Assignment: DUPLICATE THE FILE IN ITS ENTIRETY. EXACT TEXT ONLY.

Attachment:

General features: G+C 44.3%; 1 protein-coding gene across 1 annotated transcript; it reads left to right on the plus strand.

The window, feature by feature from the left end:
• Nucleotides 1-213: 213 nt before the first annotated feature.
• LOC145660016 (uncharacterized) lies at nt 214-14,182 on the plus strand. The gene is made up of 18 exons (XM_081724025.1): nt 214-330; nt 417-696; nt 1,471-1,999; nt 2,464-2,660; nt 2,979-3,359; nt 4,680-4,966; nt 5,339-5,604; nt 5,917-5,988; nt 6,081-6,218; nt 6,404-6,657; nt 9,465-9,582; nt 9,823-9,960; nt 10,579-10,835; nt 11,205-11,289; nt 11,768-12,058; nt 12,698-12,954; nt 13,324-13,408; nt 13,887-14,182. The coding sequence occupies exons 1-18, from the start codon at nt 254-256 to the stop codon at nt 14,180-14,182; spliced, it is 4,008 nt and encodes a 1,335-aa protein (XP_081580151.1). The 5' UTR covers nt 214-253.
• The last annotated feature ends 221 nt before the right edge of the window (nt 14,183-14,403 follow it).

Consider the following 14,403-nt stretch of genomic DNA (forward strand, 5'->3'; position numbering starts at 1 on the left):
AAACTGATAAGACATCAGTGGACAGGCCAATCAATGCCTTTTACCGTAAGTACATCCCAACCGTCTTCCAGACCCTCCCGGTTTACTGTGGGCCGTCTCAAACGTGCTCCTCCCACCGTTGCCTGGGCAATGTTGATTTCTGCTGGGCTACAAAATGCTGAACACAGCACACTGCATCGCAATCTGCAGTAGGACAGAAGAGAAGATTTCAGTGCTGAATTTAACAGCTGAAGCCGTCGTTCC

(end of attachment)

General features: G+C 44.3%; 1 protein-coding gene across 1 annotated transcript; it reads left to right on the plus strand.

The window, feature by feature from the left end:
• Nucleotides 1-213: 213 nt before the first annotated feature.
• LOC145660016 (uncharacterized) lies at nt 214-14,182 on the plus strand. The gene is made up of 18 exons (XM_081724025.1): nt 214-330; nt 417-696; nt 1,471-1,999; nt 2,464-2,660; nt 2,979-3,359; nt 4,680-4,966; nt 5,339-5,604; nt 5,917-5,988; nt 6,081-6,218; nt 6,404-6,657; nt 9,465-9,582; nt 9,823-9,960; nt 10,579-10,835; nt 11,205-11,289; nt 11,768-12,058; nt 12,698-12,954; nt 13,324-13,408; nt 13,887-14,182. The coding sequence occupies exons 1-18, from the start codon at nt 254-256 to the stop codon at nt 14,180-14,182; spliced, it is 4,008 nt and encodes a 1,335-aa protein (XP_081580151.1). The 5' UTR covers nt 214-253.
• The last annotated feature ends 221 nt before the right edge of the window (nt 14,183-14,403 follow it).

Consider the following 14,403-nt stretch of genomic DNA (forward strand, 5'->3'; position numbering starts at 1 on the left):
AAACTGATAAGACATCAGTGGACAGGCCAATCAATGCCTTTTACCGTAAGTACATCCCAACCGTCTTCCAGACCCTCCCGGTTTACTGTGGGCCGTCTCAAACGTGCTCCTCCCACCGTTGCCTGGGCAATGTTGATTTCTGCTGGGCTACAAAATGCTGAACACAGCACACTGCATCGCAATCTGCAGTAGGACAGAAGAGAAGATTTCAGTGCTGAATTTAACAGCTGAAGCCGTCGTTCC